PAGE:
Reading Time: 3 minutes
What does it take to become a transformation leader in 2022 and beyond? A trending topic that has been surging since the start of the Covid-19 pandemic. During times of unprecedented external change, executives and leaders have come to realize that employees are their most valued asset.
Putting employees first is now the backbone of every successful business. Worldwide, companies like AVON, Spotify, Goldman Sachs, Ocient, and many more have upended what was once considered a normal 9-to-5 day at the office. Instead, their executives and leaders have reimagined ways to empower workforces by prioritizing employee wellbeing, workplace experience (WX), and most importantly, to value the person behind the employee.
A recent McKinsey study revealed that, workplace inclusion has also gained importance as companies realize it’s linked to engagement. Statistics show that employees who feel included in company activities are nearly three times as likely to feel excited and committed to their organizations.
“Leadership has been changing tremendously in the last five years, and no one’s really done anything to address that. When you think about the cycle of innovation, the intensity of change, the constant shifts of consumers and their demands, employees, new generations of employees and what they’re looking for from their employers, what they’re looking for in their careers. There’s just been a massive amount of change”, says Chuck Moller, Founder and CEO of MCG Partners.
The generational divide is here — are you ready?
The new generation of talent entering the workforce requires companies to identify and develop new employee engagement tactics. Understanding Generation Z (Gen Z) is critical to empower teams and build the future — why?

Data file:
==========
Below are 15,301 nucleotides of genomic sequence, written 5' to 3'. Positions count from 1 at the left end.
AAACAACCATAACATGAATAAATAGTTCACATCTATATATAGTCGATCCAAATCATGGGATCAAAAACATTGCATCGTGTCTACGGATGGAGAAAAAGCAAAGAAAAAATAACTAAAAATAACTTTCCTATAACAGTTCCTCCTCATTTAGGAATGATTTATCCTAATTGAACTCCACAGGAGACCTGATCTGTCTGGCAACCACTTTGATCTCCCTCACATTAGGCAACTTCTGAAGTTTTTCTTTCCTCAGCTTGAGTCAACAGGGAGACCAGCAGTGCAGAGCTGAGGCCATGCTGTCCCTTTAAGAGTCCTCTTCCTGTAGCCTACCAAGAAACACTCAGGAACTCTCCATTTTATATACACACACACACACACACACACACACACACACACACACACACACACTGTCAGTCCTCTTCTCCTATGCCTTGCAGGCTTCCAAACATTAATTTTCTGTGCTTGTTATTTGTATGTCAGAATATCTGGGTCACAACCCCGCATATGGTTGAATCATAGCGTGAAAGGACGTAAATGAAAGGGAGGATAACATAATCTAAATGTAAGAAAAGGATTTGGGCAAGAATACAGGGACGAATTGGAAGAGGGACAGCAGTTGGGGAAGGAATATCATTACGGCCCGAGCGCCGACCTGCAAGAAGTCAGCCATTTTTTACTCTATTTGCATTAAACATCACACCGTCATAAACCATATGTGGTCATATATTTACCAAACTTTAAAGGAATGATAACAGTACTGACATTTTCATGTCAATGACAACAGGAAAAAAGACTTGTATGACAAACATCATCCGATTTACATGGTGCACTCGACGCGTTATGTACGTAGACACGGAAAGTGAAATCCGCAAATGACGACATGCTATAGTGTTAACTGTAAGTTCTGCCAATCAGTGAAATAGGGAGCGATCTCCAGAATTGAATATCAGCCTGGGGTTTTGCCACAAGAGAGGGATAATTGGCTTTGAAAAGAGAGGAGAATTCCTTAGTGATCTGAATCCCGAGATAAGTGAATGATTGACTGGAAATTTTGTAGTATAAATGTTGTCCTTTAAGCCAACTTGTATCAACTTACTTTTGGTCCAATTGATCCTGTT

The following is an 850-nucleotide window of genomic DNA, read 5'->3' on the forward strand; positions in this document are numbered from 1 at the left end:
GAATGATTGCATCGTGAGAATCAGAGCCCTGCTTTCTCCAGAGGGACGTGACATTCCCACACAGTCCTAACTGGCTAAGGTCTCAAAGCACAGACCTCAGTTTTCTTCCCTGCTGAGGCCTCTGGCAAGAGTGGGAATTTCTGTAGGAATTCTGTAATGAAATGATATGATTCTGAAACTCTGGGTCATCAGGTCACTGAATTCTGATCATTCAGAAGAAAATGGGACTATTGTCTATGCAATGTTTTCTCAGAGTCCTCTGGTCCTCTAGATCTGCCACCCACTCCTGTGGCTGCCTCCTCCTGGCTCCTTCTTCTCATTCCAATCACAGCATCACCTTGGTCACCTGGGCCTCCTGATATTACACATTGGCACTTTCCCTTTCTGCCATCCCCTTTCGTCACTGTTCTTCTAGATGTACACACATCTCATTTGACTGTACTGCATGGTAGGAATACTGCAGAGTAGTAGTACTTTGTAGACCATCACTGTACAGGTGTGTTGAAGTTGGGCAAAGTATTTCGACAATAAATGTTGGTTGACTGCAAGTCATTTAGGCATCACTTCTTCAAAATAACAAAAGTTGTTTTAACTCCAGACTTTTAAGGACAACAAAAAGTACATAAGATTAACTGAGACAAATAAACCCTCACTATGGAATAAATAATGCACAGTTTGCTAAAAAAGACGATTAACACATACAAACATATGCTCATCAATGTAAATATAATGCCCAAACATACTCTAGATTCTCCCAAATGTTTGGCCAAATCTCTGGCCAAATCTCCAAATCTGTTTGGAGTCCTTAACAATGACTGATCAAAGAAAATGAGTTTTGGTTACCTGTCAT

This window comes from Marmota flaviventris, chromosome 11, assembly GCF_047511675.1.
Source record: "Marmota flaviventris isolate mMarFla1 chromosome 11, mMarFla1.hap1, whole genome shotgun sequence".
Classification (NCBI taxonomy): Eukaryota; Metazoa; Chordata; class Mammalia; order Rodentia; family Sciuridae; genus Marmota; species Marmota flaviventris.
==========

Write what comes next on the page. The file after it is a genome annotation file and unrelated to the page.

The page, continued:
Soon, Gen Z will surpass millennials as the most populous generation on earth. Company executives and leaders need to realize that as Gen Z enters the workforce, they have higher expectations and look for jobs that offer unique opportunities for career growth and development — including a competitive salary and benefits.
A recent Deloitte study, has found that to attract Gen Z, employers must be ready to adopt an evolution speed that matches the external environment. That means developing robust training and leadership programs, diversifying teams, and offering flexible work options.
Bloomberg’s May 2021 survey of 1,000 U.S. adults showed that 39 percent would consider quitting if their employers weren’t flexible about remote work. Among millennials and Gen Z, that figure was 10 percent higher (49 percent): The generational difference is clear.
Eliminate the “head of the table” approach, and focus on increasing diversity, inclusion, and safety throughout all corporate activities
“It’s all about creating an environment where people feel safe — safety is everything from emotional safety to safety of failure, error, and effort”, says Moller.
A recent McKinsey study found that the idea of “eliminating the head of the table” often occurred during in-person meetings. However, post-pandemic, during hybrid/remote meetings, it’s vital to make “everyone an equal square on a screen, empowering people to speak and be heard.”
The study also points out how virtual meetings have helped global companies become more inclusive by breaking down geographic siloes. Before this shift to remote work, only those who could attend in person were included in meetings.
Combat the “Great Resignation” — get to know the person behind the employee
In the last 12 months, resignation rates have hit a global record high. A Harvard Business Review study found that, four million Americans quit their jobs in July 2021. What can leaders actively do to inspire engagement and retention in their workforce in this scenario?
“You have to understand that people are people at the heart of your organization”, explains Morris.
During times of unprecedented workplace disruption, employee experience and wellbeing has been linked to a 62 percent increase in team productivity, employee engagement, and retention.
It’s significant to realize it’s okay to show interest and get to know your team on a personal level. A simple “Hi, how are you? How was your weekend?” on a Monday morning, encourages people to share snippets of their life outside of work, and proves that as a leader you are committed to your team’s experiences and wellbeing.
Download our global employee experience quick-start checklist today to learn how to actively incorporate the four key drivers of employee experience and wellbeing into your company’s global HR strategy.